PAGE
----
With the record-breaking box office of "Avengers: Endgame" and the ground-breaking analysis found in the YouTube essay series "One Marvelous Scene", I thought another post regarding this trend was highly appropriate.
Since I wrote last week on the much-heralded Killmonger death scene from Black Panther, I wanted to take a look at another scene from the same film that didn’t get near as much attention, but also shows how characters with strong desires, even for the same thing, can come into conflict.
The scene involves Nakia (Lupita Nyong’o), the Wakandan spy and love interest for T’Challa (Chadwick Boseman), and Okoye (Dania Gurira), the leader of the Dora Milaje, Wakanda’s all-female troop of royal bodyguards.
Although this scene doesn’t pass the Bechdel Test, it does involve two women discussing something vital to both of them: the safety of their country, and the potential threat that Killmonger (Michael B. Jordan) poses by taking over the throne.
In Nakia’s case, she is fiercely loyal to T’Challa, who she believes is dead. She wants Okoye’s help in overthrowing Killmonger and returning the throne to T’Challa’s branch of the family.
As a warrior and a commander of an elite squad, Okoye values the chain of command and the traditions that support the ruling structure.
When Nakia suggests that they work together to overthrow Killmonger, Okoye answers:
“I am loyal to the throne, no matter who sits upon it.”
When Okoye questions Nakia’s loyalty, she answers that she loved T’Challa as a man and the country that he represented as its ruler.
“Then you serve your country,” Okoye tells her.
“No,” Nakia responds. “I save my country.”
Nakia then leaves and joins CIA Agent Everett Ross (Martin Freeman) in an effort to escape the country with T’Challa’s mother Ramonda (Angela Bassett) and sister Shuri (Letitia Wright) before Okoye can send the Dora Milaje after them.
Not only is this one of the most underrated scenes in a stellar film, it’s also possibly the most underrated scene in the entire MCU. It’s not a matter of galaxy-wide consequences, but it carries deep personal meaning for both characters.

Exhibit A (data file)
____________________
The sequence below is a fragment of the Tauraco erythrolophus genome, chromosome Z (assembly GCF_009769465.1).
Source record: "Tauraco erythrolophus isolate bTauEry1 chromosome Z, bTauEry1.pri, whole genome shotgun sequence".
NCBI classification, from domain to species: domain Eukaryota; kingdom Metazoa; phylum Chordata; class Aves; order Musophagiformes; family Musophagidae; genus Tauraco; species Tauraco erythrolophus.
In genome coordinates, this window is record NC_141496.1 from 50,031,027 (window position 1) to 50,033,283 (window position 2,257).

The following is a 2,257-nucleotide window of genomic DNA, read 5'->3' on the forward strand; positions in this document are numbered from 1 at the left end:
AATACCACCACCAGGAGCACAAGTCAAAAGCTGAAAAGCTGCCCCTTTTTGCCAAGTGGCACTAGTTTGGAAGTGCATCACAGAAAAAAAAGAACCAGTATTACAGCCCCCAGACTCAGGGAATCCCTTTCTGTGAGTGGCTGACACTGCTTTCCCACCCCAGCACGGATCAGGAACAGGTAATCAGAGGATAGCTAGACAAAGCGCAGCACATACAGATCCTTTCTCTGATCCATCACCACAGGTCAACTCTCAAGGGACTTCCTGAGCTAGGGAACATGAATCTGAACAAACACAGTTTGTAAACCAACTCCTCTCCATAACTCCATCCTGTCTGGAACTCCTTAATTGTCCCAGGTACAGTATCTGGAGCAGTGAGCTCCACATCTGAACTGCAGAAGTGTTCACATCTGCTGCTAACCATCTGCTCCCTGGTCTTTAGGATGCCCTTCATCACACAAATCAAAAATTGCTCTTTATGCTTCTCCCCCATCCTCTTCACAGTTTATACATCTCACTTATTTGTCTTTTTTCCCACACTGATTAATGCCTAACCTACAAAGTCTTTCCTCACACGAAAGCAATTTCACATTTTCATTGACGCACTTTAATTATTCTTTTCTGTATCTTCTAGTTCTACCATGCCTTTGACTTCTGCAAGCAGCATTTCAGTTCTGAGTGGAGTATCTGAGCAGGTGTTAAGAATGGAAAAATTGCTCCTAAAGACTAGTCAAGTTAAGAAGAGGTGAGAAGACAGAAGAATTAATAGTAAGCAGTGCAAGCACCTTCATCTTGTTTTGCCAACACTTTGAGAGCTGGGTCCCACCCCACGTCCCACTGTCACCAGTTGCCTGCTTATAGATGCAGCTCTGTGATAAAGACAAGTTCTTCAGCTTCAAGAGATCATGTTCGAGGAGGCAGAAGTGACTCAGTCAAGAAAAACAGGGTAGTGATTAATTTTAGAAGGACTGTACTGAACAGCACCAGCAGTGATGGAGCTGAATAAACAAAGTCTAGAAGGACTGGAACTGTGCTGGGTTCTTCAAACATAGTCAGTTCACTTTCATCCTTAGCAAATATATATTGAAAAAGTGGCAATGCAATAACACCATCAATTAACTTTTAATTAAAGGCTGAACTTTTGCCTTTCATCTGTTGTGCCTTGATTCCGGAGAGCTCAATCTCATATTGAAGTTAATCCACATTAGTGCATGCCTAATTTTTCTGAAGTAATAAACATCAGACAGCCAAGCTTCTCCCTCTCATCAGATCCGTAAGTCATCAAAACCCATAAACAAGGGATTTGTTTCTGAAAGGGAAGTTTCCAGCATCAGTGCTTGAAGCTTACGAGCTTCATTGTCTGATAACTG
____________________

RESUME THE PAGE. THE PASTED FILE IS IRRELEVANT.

For Nakia, who values and respects Okoye as a warrior and a friend, the idea that Okoye would stay loyal to the man who killed the king, a man who only arrived in the country that same day and claimed the throne, rather than fight to avenge the king's murder, leaves her shocked to her core.
For Okoye, who values tradition above nearly everything else, even the man she loves, the idea that Nakia would want to overthrow the rightful king is anathema.
The scene also carries some strong parallels to another, more notable, fractured friendship in the MCU: the fight between Captain America (Chris Evans) and Iron Man (Robert Downey, Jr.) in Captain America: Civil War.
In that film, Captain America fights for his values and his loyalty to his friend Bucky/The Winter Soldier (Sebastian Stan), even when those values conflict with the law. Iron Man fights to get Cap to comply with the Sokovia Accords, the law of the land, even when that law is unjust.
Both the Nakia/Okoye scene and the Cap/Iron Man scene ask serious questions of their audiences:
Can someone stay loyal to their friends, their beliefs, and their values, even as their country gets taken over by a megalomaniac bent on world destruction?
Or does someone stay loyal to their country in the spirit of patriotism and duty, even when they recognize that the new leader’s mission compromises all of the traditions that made their country great to begin with?
When a screenwriter (such as Ryan Coogler and Joe Robert Cole here) can set up an intense conflict where both characters have strong beliefs, high stakes, and valid points for their arguments, that writer can create One (More) Marvelous Scene.
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